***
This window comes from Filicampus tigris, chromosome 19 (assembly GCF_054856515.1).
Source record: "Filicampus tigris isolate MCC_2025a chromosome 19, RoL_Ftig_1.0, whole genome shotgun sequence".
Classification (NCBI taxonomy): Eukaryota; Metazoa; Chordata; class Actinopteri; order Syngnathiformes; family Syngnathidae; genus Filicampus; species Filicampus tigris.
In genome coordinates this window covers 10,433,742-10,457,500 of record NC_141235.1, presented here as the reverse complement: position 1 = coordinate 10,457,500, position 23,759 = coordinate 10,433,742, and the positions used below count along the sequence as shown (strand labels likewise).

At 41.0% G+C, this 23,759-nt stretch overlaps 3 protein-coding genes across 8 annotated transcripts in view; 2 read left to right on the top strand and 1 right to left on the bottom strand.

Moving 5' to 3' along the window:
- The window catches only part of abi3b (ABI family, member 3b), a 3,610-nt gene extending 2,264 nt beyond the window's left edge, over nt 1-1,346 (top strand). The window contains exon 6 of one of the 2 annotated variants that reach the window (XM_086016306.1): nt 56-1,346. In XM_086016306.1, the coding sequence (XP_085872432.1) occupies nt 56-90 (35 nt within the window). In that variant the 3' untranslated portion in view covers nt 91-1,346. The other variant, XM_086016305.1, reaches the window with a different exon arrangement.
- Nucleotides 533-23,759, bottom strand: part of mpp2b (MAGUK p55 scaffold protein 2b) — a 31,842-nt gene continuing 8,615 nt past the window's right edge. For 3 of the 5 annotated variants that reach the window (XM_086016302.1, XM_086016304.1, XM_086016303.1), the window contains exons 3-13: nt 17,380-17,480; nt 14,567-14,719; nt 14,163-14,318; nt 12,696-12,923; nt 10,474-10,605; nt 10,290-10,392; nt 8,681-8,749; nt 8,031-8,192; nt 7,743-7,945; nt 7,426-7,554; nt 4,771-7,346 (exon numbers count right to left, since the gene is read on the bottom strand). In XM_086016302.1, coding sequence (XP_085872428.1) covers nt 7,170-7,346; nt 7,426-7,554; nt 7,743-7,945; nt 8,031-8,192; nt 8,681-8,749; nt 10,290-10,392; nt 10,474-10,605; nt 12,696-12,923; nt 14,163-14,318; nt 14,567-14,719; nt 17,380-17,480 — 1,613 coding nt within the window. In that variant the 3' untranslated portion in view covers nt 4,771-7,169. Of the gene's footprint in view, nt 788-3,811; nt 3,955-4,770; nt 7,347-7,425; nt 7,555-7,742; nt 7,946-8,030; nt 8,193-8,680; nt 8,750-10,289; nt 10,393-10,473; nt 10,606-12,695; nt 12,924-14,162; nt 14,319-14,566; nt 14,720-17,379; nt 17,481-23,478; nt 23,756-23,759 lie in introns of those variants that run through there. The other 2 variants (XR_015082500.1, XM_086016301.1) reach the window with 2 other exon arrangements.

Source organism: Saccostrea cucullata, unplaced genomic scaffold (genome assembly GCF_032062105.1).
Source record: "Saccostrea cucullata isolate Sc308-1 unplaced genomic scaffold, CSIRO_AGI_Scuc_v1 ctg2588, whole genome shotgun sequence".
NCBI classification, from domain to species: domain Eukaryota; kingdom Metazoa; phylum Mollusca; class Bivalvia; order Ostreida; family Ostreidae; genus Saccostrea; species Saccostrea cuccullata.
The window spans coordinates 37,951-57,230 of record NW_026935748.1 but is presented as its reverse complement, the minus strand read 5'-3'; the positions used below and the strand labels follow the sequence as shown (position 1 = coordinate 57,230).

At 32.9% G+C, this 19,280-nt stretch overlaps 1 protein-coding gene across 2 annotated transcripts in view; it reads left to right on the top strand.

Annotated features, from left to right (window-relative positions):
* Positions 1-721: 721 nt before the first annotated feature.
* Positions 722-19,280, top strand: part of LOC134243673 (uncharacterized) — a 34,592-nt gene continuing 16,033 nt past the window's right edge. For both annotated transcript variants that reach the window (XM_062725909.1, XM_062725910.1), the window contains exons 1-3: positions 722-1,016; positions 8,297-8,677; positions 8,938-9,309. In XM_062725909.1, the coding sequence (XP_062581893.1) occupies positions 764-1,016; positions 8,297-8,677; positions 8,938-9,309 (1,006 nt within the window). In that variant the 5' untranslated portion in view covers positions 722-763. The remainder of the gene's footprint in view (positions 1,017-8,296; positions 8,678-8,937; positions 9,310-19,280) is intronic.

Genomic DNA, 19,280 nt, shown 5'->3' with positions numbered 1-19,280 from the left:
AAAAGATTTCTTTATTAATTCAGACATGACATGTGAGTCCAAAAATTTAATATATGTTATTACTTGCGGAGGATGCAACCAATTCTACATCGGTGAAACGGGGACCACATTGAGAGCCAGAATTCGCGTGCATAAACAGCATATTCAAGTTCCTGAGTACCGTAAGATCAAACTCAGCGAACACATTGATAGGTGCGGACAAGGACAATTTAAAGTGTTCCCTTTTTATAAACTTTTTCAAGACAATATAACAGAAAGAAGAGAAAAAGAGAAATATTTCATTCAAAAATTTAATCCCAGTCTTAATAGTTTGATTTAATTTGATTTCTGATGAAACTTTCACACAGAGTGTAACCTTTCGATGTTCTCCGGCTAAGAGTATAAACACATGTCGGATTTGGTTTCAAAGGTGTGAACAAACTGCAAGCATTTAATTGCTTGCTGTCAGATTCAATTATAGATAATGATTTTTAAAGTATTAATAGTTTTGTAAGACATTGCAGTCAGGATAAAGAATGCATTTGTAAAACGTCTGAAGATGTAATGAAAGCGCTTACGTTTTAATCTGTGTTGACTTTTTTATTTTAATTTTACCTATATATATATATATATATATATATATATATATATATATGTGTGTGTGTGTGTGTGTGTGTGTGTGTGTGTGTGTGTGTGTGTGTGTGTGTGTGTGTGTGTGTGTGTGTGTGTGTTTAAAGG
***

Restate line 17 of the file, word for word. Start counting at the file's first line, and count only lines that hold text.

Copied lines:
Genomic DNA, 19,280 nt, shown 5'->3' with positions numbered 1-19,280 from the left: